Rashid Rehman, a courageous human rights activist and lawyer, was targeted for pleading the case of a blasphemy accused — a young university teacher whose case no other lawyer was willing to take up.
On Wednesday, two armed youngsters entered Rehman office, close to district courts in Multan city, when he was with a visitor along with his aide. They shot five bullets at him, one hit the right temple, killing him instantly, according to the police account.
Rehman was openly threatened at a jail-trial hearing (otherwise considered a secure environment in such sensitive cases) of the blasphemy case in the Central Jail of Multan on April 9.
“The courtroom was packed with around 20 unauthorised persons including many lawyers voluntarily present to plead the case against the accused, despite the fact that complainant in the case was a police official (state) itself,” recalls a witness to the incident in the jail.
Earlier, another counsel had declined to contest the case, succumbing to threats and pressures from hardline religious groups.
“Unauthorised lawyers have joined hands with people from banned groups to put pressure and deny the accused the right to defend or move for bail,” late Rehman told this scribe a week earlier at the Human Rights Commission of Pakistan (HRCP) head office in Lahore. Regarding the threat, he said “they were from a banned organisation and the judge was silent before them.”
Rehman was without any security despite having informed the government of the threat.
The systematic denial of legal representation to the accused of blasphemy is becoming more dangerous in Pakistan for the past many years.
In its statement mourning the loss of Rashid Rehman, HRCP has once again demanded “that cases be immediately registered against those who had threatened Rashid and his killers be brought to justice.”
“I salute Rashid Rehman’s struggle for human rights and his sacrifice. He was a brave man. He stood against all odds till the last moment of his life. Human rights movements in Pakistan shall ever be proud of him,” says Naeem Shakir, a senior lawyer who has been a counsel in many blasphemy cases.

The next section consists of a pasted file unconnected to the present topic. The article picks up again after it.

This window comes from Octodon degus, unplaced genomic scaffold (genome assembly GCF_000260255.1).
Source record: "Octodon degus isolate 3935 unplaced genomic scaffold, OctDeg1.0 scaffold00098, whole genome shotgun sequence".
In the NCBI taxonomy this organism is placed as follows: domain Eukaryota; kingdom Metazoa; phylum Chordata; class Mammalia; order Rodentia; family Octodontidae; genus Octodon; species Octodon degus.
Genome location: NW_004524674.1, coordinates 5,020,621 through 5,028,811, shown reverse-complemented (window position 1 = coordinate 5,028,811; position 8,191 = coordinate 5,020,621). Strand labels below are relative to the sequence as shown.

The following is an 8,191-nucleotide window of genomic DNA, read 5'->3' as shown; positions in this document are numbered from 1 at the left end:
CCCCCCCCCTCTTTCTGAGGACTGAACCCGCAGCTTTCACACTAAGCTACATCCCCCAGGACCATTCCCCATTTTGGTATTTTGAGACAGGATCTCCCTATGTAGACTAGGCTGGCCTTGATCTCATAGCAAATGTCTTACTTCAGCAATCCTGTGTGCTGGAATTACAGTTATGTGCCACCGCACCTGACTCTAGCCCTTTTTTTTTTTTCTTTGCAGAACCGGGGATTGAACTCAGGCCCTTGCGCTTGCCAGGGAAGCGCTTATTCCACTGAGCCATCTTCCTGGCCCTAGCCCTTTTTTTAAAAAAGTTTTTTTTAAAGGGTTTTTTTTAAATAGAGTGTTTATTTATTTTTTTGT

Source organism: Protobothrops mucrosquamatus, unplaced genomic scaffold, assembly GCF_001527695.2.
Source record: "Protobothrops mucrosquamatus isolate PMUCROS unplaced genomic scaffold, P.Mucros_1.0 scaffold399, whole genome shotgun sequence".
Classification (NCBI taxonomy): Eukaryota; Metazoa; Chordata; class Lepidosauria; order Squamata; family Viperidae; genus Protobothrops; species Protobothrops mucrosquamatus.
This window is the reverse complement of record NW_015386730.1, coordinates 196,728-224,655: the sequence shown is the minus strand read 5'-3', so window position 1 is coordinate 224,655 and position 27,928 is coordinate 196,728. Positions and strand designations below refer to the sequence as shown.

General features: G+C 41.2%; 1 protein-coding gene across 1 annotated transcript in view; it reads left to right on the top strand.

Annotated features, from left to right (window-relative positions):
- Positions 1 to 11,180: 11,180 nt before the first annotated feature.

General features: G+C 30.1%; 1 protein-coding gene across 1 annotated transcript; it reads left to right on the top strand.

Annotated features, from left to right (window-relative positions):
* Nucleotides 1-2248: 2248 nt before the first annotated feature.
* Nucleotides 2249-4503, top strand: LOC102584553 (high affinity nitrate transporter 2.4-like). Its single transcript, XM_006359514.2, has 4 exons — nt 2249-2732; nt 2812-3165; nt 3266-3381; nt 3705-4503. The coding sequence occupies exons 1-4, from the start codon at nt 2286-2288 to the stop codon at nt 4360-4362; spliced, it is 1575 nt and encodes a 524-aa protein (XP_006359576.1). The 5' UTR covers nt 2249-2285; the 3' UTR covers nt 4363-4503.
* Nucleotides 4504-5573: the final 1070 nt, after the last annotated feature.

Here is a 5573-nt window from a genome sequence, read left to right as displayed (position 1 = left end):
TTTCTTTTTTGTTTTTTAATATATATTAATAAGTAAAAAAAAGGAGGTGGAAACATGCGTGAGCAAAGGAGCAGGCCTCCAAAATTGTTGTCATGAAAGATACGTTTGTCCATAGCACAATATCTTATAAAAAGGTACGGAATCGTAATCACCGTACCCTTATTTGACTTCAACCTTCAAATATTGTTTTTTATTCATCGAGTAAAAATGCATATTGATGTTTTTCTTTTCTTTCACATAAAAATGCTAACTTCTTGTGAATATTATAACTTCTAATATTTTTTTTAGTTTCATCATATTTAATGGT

“By their presence in good numbers now even in jail trials, such elements try to put the court and the defence counsels under pressure.” he says. “The state needs to ensure enough security for trial proceedings and defence counsels but that is being repeatedly ignored, letting such incidents happen.”
“Such trials should be held in-camera or in an atmosphere which is conducive to administration of justice,” asserts Shakir. There is slackness on the part of administration — how else can counsels be threatened in the court of law. “Chief Justice of Pakistan and chiefs of all high courts must pay serious attention to this important issue to ensure fair trial of every citizen, as provided by Article 10 of the Constitution.”
Born in 1958 in a Baloch tribe (Rind) that moved from Indian Punjab to Pakistan after the partition, late Rehman grew up in a political family. His father Ashfaq Ahmed Khan was a political activist who was once elected member of provincial assembly. Later, he was appointed ambassador to Vietnam during Zulfikar Ali Bhutto’s regime. His family settled in Multan after the partition. He was a lawyer for more than last 25 years and remained associated with HRCP for more than two decades; his last assignment was Task Force Coordinator for HRCP.
Living with his wife and mother in Multan city, Rashid Rehman was popular in the legal community and civil society.
On May 8, District Bar Association of Multan went on strike to condemn his killing — an act which he always disliked, believing that common man who comes to the courts suffers because of such strikes. “He was brave and quite a popular man. Dozens of people used to come to him for legal aid and he never refused it to anyone,” recalls one of his young colleagues.
“Activism was in his blood and he was never afraid to raise his voice for the marginalised sections of society. His assassination is a great loss to HRCP. He was not given any security by the government despite our pursuance,” says Hussain Naqi, national coordinator of HRCP.
“Our Establishment is obsessed with protecting an abstraction, as in the so-called image and ‘reputation’ of its agencies, but the state is impotent in protecting the actual lives of its valued citizens. The nexus of mullah-military is alive and kicking…” reads a statement by the Karachi chapter of Women Action Forum.
“Now, the Punjab government has to decide how to deal with the collapse of the justice and administrative system in south Punjab,” it says.
“The professor in jail must be given immediate protection, an in-jail fair trial under strict and immediate security provisions guaranteed by the Punjab government,” WAF further demands.
In a recent interview for BBC Urdu, Rehman had said that defending a blasphemy case was like going into the ‘jaws of death’. He said it was difficult for lawyers to function because of the threats they were under.
“Rashid is no more but his mission will continue. We will follow in his footsteps,” says his young associate with determination.